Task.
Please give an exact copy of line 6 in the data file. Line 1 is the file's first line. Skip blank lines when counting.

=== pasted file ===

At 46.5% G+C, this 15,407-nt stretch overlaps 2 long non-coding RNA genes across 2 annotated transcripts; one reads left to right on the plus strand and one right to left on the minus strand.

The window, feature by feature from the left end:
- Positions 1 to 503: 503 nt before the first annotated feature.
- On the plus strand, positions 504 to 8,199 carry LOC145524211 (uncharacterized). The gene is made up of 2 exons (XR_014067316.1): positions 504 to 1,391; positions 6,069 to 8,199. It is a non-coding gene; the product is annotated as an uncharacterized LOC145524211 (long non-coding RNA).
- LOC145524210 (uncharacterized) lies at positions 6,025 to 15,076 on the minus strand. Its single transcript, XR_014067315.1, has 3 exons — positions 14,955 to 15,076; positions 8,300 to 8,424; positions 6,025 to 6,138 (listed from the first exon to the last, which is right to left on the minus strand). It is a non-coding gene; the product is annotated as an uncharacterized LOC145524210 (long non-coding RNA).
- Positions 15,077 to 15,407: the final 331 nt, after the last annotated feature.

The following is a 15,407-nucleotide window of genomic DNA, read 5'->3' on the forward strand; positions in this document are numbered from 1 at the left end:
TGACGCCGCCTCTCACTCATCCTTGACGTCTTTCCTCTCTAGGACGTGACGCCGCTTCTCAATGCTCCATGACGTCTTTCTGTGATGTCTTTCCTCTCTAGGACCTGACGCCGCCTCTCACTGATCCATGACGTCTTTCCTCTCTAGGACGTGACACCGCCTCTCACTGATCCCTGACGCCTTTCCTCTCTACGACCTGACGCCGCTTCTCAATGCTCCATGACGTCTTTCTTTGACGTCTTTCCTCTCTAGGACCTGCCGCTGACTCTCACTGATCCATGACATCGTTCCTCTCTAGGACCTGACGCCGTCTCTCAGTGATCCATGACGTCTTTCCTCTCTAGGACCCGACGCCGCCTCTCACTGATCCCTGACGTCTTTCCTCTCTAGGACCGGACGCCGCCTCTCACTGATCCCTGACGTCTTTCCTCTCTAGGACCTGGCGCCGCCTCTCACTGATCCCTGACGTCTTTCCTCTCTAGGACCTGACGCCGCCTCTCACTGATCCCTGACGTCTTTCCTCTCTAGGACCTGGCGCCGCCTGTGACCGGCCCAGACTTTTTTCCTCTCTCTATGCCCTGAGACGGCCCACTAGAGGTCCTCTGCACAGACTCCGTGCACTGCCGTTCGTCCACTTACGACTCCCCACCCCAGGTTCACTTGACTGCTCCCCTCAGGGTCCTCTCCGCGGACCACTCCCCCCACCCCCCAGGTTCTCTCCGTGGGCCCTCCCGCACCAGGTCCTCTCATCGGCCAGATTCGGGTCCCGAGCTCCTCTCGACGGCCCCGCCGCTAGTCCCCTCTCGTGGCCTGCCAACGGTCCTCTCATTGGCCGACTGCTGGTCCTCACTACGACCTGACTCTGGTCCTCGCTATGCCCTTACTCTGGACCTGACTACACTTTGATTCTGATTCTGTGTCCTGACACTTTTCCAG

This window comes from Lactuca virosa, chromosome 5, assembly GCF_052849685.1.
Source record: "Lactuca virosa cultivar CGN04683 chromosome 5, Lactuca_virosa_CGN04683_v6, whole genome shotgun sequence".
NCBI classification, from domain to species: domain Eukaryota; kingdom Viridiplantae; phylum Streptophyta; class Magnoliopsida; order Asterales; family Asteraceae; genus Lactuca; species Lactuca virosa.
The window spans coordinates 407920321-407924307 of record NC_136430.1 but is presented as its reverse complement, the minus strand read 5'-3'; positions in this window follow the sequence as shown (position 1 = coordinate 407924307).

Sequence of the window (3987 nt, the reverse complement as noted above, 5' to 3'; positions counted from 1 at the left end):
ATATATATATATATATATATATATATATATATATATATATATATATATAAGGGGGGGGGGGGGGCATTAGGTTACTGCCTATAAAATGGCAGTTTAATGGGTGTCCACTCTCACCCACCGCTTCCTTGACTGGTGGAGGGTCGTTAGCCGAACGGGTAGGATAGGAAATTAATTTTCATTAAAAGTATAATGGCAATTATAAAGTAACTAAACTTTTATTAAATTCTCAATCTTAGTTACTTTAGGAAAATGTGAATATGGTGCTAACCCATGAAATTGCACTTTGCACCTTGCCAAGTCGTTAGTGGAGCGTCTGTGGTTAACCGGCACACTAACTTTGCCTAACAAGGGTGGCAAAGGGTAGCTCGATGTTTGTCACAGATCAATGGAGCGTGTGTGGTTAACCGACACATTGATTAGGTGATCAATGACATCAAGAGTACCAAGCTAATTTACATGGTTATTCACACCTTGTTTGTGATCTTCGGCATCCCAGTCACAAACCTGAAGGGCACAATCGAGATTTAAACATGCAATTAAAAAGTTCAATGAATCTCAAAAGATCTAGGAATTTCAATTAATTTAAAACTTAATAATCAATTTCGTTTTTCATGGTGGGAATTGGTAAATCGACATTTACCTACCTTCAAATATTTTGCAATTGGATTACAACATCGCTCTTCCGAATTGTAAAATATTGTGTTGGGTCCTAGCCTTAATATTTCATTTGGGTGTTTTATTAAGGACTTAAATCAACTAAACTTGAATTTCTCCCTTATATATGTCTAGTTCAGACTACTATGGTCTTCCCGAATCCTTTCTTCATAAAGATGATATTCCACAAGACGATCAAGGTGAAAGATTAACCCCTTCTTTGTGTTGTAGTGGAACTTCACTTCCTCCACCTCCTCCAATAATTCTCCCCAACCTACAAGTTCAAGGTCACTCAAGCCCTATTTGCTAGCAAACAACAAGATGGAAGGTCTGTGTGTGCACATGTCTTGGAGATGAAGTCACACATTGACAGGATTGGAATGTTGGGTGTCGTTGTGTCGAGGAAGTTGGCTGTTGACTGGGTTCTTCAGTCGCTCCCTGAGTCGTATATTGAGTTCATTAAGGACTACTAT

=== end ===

- Positions 15,077 to 15,407: the final 331 nt, after the last annotated feature.